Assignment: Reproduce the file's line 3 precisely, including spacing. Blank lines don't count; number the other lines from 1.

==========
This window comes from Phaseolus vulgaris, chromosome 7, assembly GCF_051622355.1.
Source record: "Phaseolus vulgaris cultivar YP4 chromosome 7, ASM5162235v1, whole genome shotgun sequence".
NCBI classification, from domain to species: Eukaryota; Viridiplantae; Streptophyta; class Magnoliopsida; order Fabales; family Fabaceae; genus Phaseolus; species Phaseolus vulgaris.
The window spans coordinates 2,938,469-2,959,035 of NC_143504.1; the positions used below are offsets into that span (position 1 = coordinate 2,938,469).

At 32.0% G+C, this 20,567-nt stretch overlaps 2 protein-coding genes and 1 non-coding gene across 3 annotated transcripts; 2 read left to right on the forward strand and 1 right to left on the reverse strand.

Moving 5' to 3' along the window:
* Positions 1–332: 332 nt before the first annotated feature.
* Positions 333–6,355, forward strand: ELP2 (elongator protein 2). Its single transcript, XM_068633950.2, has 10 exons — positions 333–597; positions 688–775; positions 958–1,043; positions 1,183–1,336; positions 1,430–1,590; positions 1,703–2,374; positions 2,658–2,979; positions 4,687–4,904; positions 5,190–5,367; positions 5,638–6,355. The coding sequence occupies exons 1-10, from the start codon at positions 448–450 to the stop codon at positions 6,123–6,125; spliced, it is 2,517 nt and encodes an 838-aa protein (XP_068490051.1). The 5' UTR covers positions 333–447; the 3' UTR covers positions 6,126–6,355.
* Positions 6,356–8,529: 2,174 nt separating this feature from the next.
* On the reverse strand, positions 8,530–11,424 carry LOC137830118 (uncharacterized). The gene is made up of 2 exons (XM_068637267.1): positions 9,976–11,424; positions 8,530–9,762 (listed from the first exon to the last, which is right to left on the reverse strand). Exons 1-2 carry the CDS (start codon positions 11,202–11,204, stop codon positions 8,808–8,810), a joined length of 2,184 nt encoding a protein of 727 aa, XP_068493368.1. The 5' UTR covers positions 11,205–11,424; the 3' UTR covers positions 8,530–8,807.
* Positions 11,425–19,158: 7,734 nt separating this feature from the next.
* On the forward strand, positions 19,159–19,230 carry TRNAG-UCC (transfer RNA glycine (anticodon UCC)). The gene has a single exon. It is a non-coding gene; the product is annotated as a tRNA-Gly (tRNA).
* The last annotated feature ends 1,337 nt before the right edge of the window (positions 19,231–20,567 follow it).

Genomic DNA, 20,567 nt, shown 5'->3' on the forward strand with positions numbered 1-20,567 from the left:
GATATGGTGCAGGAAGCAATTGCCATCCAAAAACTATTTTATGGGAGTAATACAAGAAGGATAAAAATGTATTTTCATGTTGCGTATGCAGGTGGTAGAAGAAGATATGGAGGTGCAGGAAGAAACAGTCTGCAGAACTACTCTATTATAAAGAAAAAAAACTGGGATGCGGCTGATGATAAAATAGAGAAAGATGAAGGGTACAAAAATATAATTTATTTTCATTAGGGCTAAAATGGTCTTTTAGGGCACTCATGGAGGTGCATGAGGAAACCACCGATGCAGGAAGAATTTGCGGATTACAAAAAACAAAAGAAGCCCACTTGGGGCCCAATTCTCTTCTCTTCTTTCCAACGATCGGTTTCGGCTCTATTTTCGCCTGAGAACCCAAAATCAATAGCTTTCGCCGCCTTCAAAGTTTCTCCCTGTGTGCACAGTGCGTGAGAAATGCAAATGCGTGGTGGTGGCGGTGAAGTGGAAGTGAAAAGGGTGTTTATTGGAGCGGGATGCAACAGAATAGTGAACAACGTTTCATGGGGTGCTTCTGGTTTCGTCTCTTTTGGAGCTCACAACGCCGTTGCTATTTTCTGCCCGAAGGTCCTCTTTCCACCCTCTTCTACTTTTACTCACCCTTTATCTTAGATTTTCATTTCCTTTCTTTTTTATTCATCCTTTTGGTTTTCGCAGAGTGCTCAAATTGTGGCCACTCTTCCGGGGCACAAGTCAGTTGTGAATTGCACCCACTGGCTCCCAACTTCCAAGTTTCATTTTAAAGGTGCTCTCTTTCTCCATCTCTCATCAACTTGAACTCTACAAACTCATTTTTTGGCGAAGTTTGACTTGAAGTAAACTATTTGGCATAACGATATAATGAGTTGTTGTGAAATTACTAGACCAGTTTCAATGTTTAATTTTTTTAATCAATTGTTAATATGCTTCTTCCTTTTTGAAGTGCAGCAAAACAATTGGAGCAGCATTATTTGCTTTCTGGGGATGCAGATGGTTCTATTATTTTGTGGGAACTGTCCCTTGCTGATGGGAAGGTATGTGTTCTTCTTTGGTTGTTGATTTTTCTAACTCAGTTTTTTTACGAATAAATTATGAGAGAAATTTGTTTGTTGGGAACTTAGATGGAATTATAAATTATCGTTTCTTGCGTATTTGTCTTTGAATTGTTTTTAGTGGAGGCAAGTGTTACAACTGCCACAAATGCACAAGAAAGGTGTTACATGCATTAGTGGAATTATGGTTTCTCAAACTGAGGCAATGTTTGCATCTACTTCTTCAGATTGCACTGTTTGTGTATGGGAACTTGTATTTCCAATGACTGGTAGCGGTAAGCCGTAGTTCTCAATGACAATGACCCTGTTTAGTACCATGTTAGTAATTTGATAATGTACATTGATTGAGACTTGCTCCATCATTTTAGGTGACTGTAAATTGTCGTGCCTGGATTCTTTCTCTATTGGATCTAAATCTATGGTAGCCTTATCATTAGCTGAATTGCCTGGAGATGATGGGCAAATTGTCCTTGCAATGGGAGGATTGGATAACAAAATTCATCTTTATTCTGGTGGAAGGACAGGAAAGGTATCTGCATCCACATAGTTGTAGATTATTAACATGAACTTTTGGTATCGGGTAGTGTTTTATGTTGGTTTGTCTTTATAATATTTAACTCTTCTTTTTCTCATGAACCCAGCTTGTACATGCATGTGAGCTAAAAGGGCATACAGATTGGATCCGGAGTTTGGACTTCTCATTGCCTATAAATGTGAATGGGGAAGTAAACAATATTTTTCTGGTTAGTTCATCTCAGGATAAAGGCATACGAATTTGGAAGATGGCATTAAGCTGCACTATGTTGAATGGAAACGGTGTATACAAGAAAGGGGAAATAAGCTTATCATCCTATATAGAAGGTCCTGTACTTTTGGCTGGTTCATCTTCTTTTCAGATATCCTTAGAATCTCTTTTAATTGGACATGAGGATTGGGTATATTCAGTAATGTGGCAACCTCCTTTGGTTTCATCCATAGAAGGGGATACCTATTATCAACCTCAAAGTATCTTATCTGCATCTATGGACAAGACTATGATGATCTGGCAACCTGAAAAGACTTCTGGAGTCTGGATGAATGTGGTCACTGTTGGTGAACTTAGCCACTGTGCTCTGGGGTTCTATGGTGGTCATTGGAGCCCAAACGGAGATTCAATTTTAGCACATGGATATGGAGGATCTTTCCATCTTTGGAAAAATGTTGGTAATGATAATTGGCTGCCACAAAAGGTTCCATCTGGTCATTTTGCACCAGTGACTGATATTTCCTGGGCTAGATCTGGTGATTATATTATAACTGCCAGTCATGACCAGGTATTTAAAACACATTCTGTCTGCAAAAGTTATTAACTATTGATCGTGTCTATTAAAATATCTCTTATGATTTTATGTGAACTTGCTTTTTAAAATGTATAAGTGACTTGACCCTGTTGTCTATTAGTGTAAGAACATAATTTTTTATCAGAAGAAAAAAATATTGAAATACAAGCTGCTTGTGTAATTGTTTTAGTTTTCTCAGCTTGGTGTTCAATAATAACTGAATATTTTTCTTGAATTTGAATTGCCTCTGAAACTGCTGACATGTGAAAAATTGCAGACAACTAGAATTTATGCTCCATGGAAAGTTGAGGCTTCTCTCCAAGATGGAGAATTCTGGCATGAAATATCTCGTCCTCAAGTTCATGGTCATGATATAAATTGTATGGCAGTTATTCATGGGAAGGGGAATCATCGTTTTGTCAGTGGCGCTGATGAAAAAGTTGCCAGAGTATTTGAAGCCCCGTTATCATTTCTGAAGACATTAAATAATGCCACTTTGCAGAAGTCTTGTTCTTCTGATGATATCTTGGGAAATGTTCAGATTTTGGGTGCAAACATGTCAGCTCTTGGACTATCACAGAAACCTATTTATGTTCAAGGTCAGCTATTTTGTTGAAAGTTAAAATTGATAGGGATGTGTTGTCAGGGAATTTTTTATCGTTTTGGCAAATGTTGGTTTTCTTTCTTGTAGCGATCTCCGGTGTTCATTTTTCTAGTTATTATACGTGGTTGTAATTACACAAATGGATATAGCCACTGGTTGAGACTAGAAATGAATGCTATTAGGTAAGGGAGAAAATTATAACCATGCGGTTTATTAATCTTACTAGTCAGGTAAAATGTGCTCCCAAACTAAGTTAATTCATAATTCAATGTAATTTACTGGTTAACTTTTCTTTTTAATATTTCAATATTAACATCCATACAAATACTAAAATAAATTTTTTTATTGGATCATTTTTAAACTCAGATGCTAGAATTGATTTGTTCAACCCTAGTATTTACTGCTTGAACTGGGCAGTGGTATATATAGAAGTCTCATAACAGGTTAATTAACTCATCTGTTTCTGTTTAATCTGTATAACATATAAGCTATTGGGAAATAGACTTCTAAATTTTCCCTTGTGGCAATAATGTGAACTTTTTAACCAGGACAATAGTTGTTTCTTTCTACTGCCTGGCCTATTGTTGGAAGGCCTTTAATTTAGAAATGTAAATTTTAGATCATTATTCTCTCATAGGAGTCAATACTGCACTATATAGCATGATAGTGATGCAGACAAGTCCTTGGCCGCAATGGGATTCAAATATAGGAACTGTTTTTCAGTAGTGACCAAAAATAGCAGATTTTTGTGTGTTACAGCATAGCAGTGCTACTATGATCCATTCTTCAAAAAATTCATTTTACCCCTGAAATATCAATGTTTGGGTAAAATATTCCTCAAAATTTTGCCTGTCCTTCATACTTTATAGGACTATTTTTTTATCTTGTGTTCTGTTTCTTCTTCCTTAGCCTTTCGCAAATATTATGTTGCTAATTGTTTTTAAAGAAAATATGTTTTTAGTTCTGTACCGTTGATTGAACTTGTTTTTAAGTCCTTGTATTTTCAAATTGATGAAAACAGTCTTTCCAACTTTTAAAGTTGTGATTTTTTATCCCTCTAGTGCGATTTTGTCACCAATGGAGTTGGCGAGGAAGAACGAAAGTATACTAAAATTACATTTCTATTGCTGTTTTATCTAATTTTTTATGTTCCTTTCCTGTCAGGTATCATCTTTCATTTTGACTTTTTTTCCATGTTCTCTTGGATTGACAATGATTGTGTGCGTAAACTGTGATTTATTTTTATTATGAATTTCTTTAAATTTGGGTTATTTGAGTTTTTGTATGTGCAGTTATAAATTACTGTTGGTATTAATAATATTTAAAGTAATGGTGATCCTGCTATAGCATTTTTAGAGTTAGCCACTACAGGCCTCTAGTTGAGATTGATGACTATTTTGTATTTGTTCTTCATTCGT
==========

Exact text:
NCBI classification, from domain to species: Eukaryota; Viridiplantae; Streptophyta; class Magnoliopsida; order Fabales; family Fabaceae; genus Phaseolus; species Phaseolus vulgaris.